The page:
Sports Oregon, an economic development organization with a wider sports industry representation, including sportswear brands Adidas and Nike, as well as NBA’s Portland Trail Blazers, is pushing for sports betting expansion in the state, reported LSR.
Monopoly vs Open Betting Market
Arguing that Oregon’s monopoly model is “outdated and short-changes the state in millions of dollars of revenue,” Sports Oregon’s external affairs and special projects specialist Nathan Nayman presented the case for a sports betting model change during the meeting of the Oregon Joint Interim Committee on Gambling Regulation on Friday.
The presentation in front of the committee members revealed that Sports Oregon had hired the services of Innovation Group to determine the full potential of the state’s sports betting market which accounted for $31.8 million of revenue for the past twelve months ended March 31, 2022, generated by a single operator – Boston-based DraftKings which runs the Oregon Lottery’s sports betting operations through the Scoreboard brand following the acquisition of SBTech.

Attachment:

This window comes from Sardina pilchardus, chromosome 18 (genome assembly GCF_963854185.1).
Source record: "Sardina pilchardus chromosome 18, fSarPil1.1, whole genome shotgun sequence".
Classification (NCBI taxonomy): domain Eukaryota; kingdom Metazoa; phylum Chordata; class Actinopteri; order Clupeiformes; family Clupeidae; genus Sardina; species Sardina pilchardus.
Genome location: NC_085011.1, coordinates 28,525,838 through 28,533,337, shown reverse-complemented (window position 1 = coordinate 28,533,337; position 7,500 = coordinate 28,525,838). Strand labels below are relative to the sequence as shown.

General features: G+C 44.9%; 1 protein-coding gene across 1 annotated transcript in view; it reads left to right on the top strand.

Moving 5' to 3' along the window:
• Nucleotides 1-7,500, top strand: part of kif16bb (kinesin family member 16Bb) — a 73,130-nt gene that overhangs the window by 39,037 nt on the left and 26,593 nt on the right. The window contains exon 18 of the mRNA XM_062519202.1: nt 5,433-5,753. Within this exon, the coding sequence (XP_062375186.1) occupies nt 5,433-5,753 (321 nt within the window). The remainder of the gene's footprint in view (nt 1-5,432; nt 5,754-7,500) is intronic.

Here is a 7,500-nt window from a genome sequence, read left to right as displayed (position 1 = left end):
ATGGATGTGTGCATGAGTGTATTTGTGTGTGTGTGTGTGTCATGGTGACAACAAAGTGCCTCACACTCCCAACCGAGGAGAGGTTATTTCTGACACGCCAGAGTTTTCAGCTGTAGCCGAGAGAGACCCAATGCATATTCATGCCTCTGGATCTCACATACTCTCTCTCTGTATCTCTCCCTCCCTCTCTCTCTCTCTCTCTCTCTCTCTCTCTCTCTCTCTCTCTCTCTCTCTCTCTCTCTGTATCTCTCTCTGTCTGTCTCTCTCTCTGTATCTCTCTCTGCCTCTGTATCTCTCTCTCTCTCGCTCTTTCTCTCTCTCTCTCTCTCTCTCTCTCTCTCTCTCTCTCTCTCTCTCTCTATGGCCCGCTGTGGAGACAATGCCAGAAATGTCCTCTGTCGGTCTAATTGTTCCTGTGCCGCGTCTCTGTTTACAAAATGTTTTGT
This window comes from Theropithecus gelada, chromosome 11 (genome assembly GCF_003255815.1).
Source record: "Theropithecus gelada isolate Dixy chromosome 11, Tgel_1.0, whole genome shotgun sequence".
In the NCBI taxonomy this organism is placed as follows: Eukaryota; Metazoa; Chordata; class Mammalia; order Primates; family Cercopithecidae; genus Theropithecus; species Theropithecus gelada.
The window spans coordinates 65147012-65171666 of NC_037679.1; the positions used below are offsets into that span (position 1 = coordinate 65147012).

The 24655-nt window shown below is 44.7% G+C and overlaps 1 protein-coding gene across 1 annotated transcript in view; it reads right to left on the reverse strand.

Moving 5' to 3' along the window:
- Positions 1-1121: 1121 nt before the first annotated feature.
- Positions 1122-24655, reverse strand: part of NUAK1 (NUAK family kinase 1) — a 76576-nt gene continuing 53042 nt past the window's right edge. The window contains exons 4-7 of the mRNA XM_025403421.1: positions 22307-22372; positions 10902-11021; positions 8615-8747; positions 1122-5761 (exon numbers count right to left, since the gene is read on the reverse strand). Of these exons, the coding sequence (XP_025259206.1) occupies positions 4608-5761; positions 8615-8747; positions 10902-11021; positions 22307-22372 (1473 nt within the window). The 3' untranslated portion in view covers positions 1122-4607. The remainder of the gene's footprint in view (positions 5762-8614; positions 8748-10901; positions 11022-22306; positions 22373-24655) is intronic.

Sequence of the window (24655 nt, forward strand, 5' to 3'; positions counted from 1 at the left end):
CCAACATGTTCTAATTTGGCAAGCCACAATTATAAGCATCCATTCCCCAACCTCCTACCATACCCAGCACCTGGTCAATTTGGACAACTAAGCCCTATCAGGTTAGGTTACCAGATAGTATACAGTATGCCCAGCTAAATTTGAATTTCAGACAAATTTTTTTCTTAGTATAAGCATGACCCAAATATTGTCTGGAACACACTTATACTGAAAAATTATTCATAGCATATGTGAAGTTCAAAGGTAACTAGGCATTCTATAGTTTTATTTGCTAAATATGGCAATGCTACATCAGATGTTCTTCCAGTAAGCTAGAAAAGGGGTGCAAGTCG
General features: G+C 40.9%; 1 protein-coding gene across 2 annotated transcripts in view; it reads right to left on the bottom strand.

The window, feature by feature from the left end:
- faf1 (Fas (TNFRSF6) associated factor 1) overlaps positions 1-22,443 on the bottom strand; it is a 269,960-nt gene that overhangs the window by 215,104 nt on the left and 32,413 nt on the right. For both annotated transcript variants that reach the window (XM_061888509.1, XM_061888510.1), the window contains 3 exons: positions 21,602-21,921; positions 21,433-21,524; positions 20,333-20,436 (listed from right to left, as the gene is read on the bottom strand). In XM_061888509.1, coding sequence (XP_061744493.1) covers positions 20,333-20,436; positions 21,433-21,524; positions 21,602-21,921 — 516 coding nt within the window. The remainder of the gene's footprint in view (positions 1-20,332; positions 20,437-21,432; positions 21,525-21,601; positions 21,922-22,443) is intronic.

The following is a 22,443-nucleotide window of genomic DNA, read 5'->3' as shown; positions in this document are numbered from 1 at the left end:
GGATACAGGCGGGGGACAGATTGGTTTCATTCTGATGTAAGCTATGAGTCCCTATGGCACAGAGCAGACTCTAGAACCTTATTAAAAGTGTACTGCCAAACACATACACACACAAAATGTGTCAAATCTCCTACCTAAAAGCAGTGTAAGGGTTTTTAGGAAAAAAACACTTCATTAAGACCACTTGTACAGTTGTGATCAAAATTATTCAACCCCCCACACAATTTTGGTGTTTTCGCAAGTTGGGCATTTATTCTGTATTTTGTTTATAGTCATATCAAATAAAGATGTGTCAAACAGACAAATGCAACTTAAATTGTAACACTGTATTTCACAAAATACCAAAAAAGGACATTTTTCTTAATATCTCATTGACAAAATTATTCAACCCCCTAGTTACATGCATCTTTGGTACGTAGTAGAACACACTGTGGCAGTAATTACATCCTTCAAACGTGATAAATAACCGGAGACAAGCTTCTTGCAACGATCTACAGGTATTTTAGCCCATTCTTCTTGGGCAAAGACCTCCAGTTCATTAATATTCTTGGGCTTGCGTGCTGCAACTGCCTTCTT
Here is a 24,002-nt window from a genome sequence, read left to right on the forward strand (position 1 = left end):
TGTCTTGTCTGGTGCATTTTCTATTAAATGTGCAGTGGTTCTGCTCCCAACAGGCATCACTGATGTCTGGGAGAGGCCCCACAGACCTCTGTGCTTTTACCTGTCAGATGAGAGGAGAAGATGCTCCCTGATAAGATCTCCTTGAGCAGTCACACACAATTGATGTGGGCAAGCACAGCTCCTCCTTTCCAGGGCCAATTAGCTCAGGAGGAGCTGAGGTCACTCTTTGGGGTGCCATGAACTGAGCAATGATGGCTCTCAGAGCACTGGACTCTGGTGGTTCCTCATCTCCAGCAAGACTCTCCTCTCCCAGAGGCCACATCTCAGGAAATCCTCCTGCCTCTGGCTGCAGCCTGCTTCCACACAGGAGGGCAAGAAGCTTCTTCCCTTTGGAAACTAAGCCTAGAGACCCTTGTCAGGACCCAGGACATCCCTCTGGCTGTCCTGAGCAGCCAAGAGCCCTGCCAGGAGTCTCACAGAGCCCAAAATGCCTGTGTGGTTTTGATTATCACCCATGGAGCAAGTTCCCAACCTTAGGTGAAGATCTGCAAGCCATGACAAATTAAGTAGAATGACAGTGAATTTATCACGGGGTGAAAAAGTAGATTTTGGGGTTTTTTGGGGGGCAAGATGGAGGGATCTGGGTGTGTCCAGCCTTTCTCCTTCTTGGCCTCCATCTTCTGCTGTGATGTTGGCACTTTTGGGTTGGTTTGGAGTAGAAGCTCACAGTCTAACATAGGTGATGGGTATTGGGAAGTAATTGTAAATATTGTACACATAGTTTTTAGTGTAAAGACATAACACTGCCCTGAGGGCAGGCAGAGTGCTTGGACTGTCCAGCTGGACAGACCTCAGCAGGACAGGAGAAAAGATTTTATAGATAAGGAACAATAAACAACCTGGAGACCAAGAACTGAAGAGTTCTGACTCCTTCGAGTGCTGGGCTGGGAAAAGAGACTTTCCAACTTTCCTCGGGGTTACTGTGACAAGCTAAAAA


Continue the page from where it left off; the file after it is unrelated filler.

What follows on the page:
According to Sports Oregon’s estimates, the state sports betting market has the potential to generate through license fees and state taxes by year five up to $289 million if the model changes from the current monopoly to an open and competitive one. If the revenue rate from the last twelve months of $31.8 million is maintained, by year five the current monopoly model will account for $159 million in revenue.
Nayman also considered that the revenue share agreement splitting the sports betting revenue equally between the Oregon Lottery and the state brought around $16 million for the state, while an open model applying between 15% and 20% tax will bring in by year five up to $62 million.
‘Profound Increase in Revenue’
What Nayman did not tell committee members is that if the monopoly sports betting model is maintained, the rate from the last twelve months by year five should account for $90 million in state taxes which is 45% more than what the open market will generate.
Stating that if Oregon’s sports betting model opens to competition, it “could generate a profound increase in revenue,” Nayman considered numerous other factors that play a role in Sports Oregon’s and its members’ push for opening the market, including fan engagement, sports integrity, problem gambling, and tribal inclusion, as well as advancements in technology and its application within the sports industry.
At the end of the informative presentation, Nayman pointed the committee members’ attention to the sports betting models implemented by the states of Arizona and Ohio as examples of how an open model in Oregon would function and outlined Sports Oregon’s determination to continue to work with legislators on the subject.